"Garden clean-up" means different things to different people, but for perennial gardeners it does not mean uniformly cutting back everything. Before you whack back all the plants, ask why you are doing it. Is that one a plant to leave standing? Also ask, if you cut it back, how far is best -- but that's the topic for next week.
Plants to leave standing
For a winter buffer: Some plants are best left with the whole tops intact just because it gives them better odds of returning next season, the ample crown giving some extra buffer against dying back. We do this with mums (especially those put in a bit too late) and Buddleia (butterfly bush), because they often don't die back to the ground if you leave the tops on. Then you can decide in late spring exactly where there is life and where to prune for shape and size.
For the birds: Seeds are very important for some migrating or resident birds (finches, woodpeckers, cardinals, chickadees), and both the seed-heads and the birds are beautiful, so why not leave any seedy tops standing? Many of us don't look closely at our plants, and here is a time to do so. Go pick apart a couple of dead flower-tops to find which ones have lots of seeds. (Caution: seed collectors are born this way!)
Examples of bird favorites: Rudbeckia (black-eyed Susans), Echinacea (coneflower) and many Coreopsis.
For the butterflies and beneficials: Remember the effort you made to plant flowers to attract butterflies or beneficial insects to help hunt the garden pests? Well, don't undermine your intentions now by cutting away all their hiding or pupating places. Next summer's butterflies and moths are pupating under those tipped-over perennials, and the helpful crop of lady beetles, ground beetles and spiders have laid eggs or remain as adults just under the leaf-litter or mulch. In this world, neatness is not a good thing.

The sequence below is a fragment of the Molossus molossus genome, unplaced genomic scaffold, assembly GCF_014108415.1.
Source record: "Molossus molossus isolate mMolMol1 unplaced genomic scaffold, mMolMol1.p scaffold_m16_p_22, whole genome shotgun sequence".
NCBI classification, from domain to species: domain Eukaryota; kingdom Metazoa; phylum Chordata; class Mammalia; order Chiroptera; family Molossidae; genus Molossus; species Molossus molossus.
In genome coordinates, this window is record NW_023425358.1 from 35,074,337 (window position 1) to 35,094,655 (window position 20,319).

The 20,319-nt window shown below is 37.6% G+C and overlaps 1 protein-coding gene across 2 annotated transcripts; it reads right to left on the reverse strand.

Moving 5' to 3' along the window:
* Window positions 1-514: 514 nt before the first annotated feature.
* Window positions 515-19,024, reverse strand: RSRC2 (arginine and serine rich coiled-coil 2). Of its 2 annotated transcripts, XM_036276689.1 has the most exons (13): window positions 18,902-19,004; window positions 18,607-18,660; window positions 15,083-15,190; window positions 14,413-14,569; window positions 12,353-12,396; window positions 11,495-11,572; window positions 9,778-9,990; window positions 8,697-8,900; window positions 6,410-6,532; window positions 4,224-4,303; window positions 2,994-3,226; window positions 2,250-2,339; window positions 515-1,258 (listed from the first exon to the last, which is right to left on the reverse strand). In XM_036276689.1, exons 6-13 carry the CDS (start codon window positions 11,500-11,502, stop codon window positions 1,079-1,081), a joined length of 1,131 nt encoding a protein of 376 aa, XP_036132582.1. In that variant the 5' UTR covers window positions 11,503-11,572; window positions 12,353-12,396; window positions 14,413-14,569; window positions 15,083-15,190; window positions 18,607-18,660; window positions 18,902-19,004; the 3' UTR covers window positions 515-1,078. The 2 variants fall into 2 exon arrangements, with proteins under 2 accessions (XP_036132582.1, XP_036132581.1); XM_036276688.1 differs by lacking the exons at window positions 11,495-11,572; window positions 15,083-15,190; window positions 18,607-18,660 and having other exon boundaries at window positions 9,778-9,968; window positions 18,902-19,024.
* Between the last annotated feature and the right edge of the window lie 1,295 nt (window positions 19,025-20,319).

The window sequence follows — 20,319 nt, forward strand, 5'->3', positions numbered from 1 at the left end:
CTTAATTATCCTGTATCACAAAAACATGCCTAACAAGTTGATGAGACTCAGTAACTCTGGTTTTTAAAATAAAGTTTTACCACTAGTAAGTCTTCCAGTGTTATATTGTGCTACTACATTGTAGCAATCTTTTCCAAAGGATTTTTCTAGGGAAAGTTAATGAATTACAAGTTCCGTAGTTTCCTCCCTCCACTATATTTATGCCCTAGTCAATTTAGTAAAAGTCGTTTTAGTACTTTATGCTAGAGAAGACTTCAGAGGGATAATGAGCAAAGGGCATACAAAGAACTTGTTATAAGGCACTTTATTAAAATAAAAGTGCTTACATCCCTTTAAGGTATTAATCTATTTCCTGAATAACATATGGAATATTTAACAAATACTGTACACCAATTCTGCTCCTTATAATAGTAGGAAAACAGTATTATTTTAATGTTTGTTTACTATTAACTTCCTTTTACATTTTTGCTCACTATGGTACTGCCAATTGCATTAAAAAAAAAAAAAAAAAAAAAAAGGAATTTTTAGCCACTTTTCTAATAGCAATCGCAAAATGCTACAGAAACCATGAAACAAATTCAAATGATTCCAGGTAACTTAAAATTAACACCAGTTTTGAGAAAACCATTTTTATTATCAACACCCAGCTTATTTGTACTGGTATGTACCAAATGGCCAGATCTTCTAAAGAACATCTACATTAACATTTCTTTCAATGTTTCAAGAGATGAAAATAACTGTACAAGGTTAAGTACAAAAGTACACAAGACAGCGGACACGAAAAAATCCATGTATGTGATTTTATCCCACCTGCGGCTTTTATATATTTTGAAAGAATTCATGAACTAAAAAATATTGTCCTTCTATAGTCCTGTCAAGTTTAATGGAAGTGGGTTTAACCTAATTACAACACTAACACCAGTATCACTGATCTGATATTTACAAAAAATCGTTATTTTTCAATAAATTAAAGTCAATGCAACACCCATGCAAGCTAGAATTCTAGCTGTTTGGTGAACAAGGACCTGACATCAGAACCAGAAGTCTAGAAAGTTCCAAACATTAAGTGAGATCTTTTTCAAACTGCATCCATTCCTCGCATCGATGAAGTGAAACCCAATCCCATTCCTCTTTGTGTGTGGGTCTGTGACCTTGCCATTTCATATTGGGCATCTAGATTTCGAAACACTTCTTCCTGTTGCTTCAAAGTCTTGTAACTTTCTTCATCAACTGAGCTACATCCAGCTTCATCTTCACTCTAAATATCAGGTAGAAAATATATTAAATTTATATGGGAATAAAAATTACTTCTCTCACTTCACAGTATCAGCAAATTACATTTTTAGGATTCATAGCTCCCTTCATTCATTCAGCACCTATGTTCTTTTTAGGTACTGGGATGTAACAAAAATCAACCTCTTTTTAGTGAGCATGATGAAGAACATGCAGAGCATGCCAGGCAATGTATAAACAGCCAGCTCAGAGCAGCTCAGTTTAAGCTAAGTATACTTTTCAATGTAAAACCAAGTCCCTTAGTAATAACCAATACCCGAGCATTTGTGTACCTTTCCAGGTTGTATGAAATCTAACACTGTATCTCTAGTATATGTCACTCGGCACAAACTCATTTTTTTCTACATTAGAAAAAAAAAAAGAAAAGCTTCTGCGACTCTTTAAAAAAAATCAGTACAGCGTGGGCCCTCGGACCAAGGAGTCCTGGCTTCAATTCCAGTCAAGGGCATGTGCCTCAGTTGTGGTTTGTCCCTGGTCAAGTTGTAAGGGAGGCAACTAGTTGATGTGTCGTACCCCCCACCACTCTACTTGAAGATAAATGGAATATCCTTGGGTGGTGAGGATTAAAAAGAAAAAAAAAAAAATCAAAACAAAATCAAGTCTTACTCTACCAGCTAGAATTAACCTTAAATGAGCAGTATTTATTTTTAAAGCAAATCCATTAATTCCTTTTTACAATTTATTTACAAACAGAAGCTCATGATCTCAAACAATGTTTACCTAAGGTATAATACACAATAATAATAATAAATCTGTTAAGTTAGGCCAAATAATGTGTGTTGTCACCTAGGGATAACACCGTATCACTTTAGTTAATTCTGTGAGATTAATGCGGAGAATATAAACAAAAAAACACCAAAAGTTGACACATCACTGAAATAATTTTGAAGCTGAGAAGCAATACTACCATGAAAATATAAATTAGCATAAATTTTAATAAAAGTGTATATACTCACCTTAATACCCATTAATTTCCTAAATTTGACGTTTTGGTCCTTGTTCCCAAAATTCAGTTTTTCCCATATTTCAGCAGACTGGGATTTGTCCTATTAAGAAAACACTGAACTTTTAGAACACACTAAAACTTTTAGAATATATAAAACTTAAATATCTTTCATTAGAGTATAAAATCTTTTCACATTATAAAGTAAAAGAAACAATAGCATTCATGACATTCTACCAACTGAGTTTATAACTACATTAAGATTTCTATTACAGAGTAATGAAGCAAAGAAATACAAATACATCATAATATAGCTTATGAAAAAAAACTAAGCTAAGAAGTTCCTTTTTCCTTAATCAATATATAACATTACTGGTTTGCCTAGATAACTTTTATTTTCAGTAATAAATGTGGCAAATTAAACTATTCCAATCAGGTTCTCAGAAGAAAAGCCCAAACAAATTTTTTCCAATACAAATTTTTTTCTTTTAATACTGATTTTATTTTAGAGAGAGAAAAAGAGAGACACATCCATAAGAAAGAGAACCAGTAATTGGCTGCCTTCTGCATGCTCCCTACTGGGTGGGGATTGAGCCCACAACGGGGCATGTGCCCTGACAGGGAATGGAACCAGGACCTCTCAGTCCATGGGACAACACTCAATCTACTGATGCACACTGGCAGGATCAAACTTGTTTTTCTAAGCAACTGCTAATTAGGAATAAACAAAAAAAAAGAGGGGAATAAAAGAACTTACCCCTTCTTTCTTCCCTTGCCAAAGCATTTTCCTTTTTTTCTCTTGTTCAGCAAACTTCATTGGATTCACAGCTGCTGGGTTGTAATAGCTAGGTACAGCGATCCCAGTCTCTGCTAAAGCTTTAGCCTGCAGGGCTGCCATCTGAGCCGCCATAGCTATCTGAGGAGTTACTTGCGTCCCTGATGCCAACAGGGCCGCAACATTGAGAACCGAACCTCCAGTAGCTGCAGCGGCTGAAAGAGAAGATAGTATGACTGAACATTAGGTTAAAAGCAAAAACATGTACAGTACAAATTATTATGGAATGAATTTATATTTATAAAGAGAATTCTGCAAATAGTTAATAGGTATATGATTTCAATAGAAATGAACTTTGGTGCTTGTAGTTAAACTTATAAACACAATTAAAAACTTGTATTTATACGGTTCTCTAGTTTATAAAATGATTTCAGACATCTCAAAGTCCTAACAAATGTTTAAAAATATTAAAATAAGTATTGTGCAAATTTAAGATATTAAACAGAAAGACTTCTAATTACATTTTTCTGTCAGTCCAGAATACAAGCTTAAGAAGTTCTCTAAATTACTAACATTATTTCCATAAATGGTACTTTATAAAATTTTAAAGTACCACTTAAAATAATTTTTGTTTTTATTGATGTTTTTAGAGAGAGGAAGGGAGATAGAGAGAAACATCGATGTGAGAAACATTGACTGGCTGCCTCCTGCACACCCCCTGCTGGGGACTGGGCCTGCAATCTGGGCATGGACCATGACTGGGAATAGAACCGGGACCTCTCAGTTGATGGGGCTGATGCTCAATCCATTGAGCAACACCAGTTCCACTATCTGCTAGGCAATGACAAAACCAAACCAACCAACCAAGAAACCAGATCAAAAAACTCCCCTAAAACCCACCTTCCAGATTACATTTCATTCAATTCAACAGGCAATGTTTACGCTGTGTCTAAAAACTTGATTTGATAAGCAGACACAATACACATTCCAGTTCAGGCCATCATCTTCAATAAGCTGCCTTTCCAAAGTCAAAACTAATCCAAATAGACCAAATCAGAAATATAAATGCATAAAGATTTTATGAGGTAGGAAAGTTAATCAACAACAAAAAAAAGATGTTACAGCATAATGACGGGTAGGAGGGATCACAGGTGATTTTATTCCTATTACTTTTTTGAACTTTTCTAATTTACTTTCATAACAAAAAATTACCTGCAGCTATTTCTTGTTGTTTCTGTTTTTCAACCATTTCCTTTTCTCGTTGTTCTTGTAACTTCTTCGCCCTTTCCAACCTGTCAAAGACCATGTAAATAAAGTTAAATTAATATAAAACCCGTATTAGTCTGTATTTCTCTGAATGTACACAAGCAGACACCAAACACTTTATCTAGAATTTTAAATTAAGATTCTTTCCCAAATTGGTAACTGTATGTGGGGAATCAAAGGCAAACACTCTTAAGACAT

For the beauty of it: The term "winter interest" is used for anything that pokes above the snow to give structure and break up the monotony of a garden. Some of the stars are evergreen trees and shrubs and ornamental grasses.
However, lots of perennials remain green or maroon and look interesting when the snow is not too high; others provide dramatic silhouettes. Consider Hellebores, Bergenia, or many maroon-leaved Heucheras (coral bells) for interesting looks during the January thaw. For shape, do leave standing the dramatic spikes of Ligularia 'The Rocket', Liatris, Astilbe, or plume-like Aruncus (goatsbeard). Winter is too long and the garden too starkly white without them!
If you are a neat-nik, you may not have it in you to leave perennials standing. If so, let's discuss how much to cut back next week. For the rest of us, we'll see which ones should be cut back to prevent disease, thwart slugs or problem insects, or prevent a really messy spring.
Sally Cunningham is an educator in Consumer/Community Horticulture with Cornell Cooperative Extension of Erie County, and gardening book author.